A focus on phonics instruction is taking place for both regular and special education students for kindergarten through second grade students, she said, and impressive results have resulted from two basic skills and special ed reading programs the district introduced last year. New math programs are being piloted this year as well. The district has formulated a plan designed to focus on geometry at the high school level, she said.
After taking the Preliminary Scholastic Aptitude Test (PSAT), Montville Township High School had seven National Merit finalists, nine semi-finalists (two more than last year), and 64 commended students (one more than last year). In the area of Advanced Placement tests, or college-level course tests, the high school was named to the AP District Honor Roll for significant gains in student access and success for the second consecutive year. AP exams were given in 26 subjects and 84% scored a 3 or higher (3 to 5 is conserved passing and may be considered for college credit), Shorter said.
The forensics (speech and debate) team was ranked among the top one percent of schools nationwide, and the district was recognized for the fourth straight year by the NAMM Foundation for outstanding support of music education. Further, the MTHS Marching Band placed first in the US Bands states and national competition, Shorter said.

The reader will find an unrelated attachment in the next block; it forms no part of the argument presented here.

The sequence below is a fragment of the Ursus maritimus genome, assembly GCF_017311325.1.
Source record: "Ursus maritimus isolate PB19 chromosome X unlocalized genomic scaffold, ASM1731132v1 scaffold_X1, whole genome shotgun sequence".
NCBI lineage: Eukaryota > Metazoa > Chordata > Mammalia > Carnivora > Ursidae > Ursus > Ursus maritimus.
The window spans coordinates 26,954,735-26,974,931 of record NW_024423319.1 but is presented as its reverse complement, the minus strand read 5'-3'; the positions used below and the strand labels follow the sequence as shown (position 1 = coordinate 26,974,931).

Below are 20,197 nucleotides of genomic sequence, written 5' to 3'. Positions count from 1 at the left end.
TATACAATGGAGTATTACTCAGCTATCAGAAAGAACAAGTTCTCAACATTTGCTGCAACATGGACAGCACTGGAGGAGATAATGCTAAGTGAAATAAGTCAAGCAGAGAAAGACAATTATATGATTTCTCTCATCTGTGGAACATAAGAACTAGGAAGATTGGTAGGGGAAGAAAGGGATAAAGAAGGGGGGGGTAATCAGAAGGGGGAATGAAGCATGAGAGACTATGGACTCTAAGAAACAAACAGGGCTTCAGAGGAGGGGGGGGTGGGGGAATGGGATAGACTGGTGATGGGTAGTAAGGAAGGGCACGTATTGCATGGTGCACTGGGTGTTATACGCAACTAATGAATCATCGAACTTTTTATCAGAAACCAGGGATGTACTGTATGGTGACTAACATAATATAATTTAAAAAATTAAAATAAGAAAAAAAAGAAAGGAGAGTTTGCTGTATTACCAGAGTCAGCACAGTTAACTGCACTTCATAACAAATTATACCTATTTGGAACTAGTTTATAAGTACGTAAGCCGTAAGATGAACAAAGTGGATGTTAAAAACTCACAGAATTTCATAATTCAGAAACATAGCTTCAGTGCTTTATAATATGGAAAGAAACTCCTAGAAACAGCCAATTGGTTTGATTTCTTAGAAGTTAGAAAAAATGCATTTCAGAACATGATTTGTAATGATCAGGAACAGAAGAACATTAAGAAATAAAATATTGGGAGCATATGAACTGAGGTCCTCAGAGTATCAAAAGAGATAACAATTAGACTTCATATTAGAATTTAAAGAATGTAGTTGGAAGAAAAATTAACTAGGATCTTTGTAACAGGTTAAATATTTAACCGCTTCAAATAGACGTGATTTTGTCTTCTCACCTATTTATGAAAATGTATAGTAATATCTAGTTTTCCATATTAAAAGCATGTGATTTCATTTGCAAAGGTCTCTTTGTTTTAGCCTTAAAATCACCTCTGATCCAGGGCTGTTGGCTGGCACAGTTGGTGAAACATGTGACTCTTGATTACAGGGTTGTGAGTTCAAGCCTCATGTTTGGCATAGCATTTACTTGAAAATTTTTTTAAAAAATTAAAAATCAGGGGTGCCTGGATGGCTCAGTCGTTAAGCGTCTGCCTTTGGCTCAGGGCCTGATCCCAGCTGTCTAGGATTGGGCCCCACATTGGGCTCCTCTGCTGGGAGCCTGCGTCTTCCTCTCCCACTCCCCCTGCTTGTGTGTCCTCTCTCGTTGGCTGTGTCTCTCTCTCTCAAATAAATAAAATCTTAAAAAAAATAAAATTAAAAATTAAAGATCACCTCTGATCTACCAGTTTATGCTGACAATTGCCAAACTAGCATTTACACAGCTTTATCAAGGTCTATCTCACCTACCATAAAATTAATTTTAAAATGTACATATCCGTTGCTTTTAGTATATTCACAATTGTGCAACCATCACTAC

In athletics, the bowling team won an NJAC Southern Conference title, and the wresting team earned a North 1 Group 3 state sectional championship, Shorter said. See photo gallery for more athletic accomplishments.
Ninety six percent of graduates attended college or university, Shorter said.
“I think we’re pretty pleased with our results across the board and I look forward to addressing the areas that need addressing,” Shorter concluded the presentation.
Board President Charles Grau said, “These results are outstanding in my mind. I’m sure they will continue. I’d like to thank the staff for the excellent job they have done in educating our children.”
Progress Towards Goals
Rovtar also made the district’s progress towards annual goals available. The four goals’ progress included establishment of a construction timeline for the spring referendum projects and the start of LED lighting, which began on Sept. 30.
The district has begun to use Schoology, a learning management program, and there have been some glitches between the district and between parents and the system, but they are being addressed, according to the progress on goals report. Rovtar is sending out weekly messages on the platform.
Mindfulness continues to be a district goal, and the staff inservice day in September included the discussion of the importance of trusted teacher/student relationships. A Superintendent’s Book Club discussion of The Stressed Years of Their Lives will take place on Nov. 12 at 7 p.m. in the high school media center, and the district website has resources for employees on mindfulness for the classroom.
Progress on the goal on “good digital citizenship in students” has not yet begun.